Growth, Income Distribution, And well-Being In Transition Countries
In this paper we use several well-being measures that combine average income with a measure of inequality to undertake international and intertemporal well-being comparisons in transition countries. Our well-being measures drastically change the impression of levels and changes in well-being from a traditional reliance on income measures. They also significantly affect the ranking of countries, when compared to rankings based on real incomes. Due to low inequality and moderate income levels, socialist countries enjoyed relatively high levels of economic well-being. In the transition process, rising inequality and falling incomes have led to a dramatic decline in well-being in many transition countries, and a corresponding worsening in rank when compared to other countries. There is great variance in the income and inequality performance of transition countries. We find a close correlation between income losses and inequality increases suggesting the ability of appropriate policies to reduce the income losses and reduce rising inequality. While the political dimension of transformation remains largely successful, our indicators suggest that most transition countries have yet to reach the level of economic well-being enjoyed in the late 1980s.
|Date of creation:||Nov 2000|
|Date of revision:|
|Contact details of provider:|| Postal: Ludwigstr. 28, 80539 Munich, Germany|
Web page: http://www.vwl.uni-muenchen.de
More information through EDIRC
References listed on IDEAS
Please report citation or reference errors to , or , if you are the registered author of the cited work, log in to your RePEc Author Service profile, click on "citations" and make appropriate adjustments.:
- Clarke, George R. G., 1992.
"More evidence on income distribution and growth,"
Policy Research Working Paper Series
1064, The World Bank.
- Hongyi Li & Lyn Squire & Tao Zhang & Heng-fu Zou, 1999.
"A Data Set on Income Distribution,"
CEMA Working Papers
575, China Economics and Management Academy, Central University of Finance and Economics.
- Rodrik, Dani & Alesina, Alberto, 1994.
"Distributive Politics and Economic Growth,"
4551798, Harvard University Department of Economics.
- Alberto Alesina & Dani Rodrik, 1994. "Distributive Politics and Economic Growth," The Quarterly Journal of Economics, Oxford University Press, vol. 109(2), pages 465-490.
- UNICEF Innocenti Research Centre. MONEE project, 1993. "Public Policy and Social Conditions," Papers remore93/8, Regional Monitoring Report.
- Mattias Lundberg & Lyn Squire, 2003. "The simultaneous evolution of growth and inequality," Economic Journal, Royal Economic Society, vol. 113(487), pages 326-344, 04.
- Easterlin, Richard A., 1995. "Will raising the incomes of all increase the happiness of all?," Journal of Economic Behavior & Organization, Elsevier, vol. 27(1), pages 35-47, June.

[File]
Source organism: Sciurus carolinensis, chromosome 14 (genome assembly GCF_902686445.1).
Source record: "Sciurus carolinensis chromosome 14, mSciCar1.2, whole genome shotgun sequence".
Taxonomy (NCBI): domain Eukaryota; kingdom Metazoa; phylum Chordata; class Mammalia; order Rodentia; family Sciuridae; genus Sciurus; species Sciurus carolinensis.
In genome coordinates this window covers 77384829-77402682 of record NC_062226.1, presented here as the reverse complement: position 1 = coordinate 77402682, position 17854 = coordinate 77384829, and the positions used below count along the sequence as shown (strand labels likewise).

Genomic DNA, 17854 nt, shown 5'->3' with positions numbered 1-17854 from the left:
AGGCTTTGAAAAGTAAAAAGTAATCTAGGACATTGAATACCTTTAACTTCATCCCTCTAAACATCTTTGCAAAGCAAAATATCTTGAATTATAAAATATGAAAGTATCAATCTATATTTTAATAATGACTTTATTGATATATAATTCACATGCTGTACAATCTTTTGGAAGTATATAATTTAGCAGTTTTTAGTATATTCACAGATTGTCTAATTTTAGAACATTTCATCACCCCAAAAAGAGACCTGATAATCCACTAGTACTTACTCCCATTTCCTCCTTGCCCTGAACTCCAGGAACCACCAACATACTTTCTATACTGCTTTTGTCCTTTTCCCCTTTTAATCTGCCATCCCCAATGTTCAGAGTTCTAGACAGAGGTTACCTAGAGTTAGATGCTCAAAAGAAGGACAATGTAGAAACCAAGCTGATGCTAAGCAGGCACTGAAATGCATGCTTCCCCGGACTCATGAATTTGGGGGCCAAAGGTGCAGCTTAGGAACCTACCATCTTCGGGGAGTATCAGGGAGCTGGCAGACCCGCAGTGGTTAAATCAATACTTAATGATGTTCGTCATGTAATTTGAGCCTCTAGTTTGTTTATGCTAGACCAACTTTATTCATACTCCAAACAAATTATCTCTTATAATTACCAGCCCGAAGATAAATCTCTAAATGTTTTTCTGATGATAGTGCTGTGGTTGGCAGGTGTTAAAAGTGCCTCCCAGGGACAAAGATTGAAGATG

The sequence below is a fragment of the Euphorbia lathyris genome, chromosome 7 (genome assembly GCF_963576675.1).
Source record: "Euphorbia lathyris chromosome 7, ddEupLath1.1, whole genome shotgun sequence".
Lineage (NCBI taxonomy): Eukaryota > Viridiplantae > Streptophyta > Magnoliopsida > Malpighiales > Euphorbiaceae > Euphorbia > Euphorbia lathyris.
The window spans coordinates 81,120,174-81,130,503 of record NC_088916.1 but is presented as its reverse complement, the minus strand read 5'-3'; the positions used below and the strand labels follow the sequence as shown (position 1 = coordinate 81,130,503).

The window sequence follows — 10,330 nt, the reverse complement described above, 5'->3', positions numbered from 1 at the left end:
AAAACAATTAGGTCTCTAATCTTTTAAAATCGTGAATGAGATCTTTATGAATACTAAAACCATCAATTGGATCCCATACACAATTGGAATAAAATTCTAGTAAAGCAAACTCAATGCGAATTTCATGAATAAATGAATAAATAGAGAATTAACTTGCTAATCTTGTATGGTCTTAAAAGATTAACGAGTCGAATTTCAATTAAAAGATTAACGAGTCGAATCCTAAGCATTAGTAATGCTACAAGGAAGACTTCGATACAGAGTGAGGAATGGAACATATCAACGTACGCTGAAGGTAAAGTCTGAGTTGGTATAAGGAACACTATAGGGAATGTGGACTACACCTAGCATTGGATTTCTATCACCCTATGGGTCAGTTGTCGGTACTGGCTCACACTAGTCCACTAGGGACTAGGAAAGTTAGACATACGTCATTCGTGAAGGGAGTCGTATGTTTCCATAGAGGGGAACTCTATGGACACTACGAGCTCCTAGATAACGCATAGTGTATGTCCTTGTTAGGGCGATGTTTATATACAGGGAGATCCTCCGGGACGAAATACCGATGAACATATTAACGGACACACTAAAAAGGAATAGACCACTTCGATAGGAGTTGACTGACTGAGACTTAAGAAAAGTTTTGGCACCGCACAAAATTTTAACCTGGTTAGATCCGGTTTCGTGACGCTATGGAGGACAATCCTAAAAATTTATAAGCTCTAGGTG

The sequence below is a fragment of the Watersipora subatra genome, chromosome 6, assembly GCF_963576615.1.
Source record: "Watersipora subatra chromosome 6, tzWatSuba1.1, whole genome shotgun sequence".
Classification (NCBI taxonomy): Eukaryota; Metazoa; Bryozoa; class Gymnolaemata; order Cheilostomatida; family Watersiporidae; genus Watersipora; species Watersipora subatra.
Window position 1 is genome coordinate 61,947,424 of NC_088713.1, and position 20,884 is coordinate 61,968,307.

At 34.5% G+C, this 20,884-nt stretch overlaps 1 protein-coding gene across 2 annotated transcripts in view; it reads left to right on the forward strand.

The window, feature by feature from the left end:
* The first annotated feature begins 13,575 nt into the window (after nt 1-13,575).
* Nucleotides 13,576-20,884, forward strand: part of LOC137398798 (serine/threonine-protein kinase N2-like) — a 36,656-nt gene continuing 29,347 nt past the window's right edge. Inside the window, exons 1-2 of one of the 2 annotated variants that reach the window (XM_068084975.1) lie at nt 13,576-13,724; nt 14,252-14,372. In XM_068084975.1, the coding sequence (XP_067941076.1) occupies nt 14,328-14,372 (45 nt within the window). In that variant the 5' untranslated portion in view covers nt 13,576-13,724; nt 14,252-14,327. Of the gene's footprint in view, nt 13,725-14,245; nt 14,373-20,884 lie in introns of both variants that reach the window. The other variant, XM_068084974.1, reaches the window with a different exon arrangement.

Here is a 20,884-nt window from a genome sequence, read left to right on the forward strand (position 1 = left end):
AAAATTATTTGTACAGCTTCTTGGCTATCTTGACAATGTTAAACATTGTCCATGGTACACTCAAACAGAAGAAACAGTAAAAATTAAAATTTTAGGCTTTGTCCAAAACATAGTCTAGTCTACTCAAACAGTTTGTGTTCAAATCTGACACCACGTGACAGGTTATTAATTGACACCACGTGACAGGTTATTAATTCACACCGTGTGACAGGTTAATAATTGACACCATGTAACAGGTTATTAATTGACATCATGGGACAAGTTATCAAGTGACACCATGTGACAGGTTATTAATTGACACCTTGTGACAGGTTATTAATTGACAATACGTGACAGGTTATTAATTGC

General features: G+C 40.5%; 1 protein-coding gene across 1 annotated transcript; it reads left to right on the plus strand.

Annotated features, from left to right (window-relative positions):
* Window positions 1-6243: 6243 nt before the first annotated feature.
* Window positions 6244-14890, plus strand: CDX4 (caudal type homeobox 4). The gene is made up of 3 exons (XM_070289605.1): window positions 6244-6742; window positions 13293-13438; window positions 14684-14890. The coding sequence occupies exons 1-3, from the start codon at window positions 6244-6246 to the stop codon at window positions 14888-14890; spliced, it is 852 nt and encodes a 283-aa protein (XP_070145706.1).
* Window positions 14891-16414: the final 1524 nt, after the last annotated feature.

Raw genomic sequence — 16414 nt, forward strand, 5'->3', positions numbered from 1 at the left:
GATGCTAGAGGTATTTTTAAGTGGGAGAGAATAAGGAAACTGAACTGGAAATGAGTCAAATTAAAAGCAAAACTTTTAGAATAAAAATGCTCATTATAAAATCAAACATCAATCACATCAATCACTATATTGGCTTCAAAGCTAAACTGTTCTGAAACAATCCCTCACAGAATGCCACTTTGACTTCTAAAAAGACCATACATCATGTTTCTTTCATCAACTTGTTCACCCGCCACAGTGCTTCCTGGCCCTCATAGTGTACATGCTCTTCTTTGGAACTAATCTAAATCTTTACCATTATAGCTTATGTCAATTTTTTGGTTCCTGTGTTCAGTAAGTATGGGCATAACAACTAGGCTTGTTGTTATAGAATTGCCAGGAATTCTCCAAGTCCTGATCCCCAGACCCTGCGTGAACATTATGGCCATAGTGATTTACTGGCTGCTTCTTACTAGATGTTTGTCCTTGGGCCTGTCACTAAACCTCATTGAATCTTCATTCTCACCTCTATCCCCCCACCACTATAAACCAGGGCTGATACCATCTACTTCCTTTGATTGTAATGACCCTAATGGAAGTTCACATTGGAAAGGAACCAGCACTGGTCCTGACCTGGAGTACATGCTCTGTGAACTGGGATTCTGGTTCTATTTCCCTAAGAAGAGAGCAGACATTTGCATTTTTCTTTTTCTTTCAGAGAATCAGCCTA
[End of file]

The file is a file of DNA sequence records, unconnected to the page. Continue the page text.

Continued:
- Bardhan, Kalpana & Klasen, Stephan, 1999.
"UNDP's Gender-Related Indices: A Critical Review,"
Elsevier, vol. 27(6), pages 985-1010, June.
- Persson, Torsten & Tabellini, Guido, 1994.
"Is Inequality Harmful for Growth?,"
American Economic Review,
American Economic Association, vol. 84(3), pages 600-621, June.
- Dagum, Camilo, 1990. "On the relationship between income inequality measures and social welfare functions," Journal of Econometrics, Elsevier, vol. 43(1-2), pages 91-102.
- Osberg, L. & Sharpe, A., 1998. "An Index of Economic Well-being for Canada," Department of Economics at Dalhousie University working papers archive 98-08, Dalhousie, Department of Economics.
- Kristin J. Forbes, 2000. "A Reassessment of the Relationship between Inequality and Growth," American Economic Review, American Economic Association, vol. 90(4), pages 869-887, September.
- Dollar, David & Kraay, Aart, 2002.
"Growth Is Good for the Poor,"
Journal of Economic Growth,
Springer, vol. 7(3), pages 195-225, September.
- Blackorby, Charles & Donaldson, David, 1978. "Measures of relative equality and their meaning in terms of social welfare," Journal of Economic Theory, Elsevier, vol. 18(1), pages 59-80, June.
- Klaus Deininger & Lyn Squire, 1996.
"A New Data Set Measuring Income Inequality,"
CEMA Working Papers
512, China Economics and Management Academy, Central University of Finance and Economics.
When requesting a correction, please mention this item's handle: RePEc:lmu:muenec:26. See general information about how to correct material in RePEc.
For technical questions regarding this item, or to correct its authors, title, abstract, bibliographic or download information, contact: (Tamilla Benkelberg)
If you have authored this item and are not yet registered with RePEc, we encourage you to do it here. This allows to link your profile to this item. It also allows you to accept potential citations to this item that we are uncertain about.
If references are entirely missing, you can add them using this form.
If the full references list an item that is present in RePEc, but the system did not link to it, you can help with this form.
If you know of missing items citing this one, you can help us creating those links by adding the relevant references in the same way as above, for each refering item. If you are a registered author of this item, you may also want to check the "citations" tab in your profile, as there may be some citations waiting for confirmation.
Please note that corrections may take a couple of weeks to filter through the various RePEc services.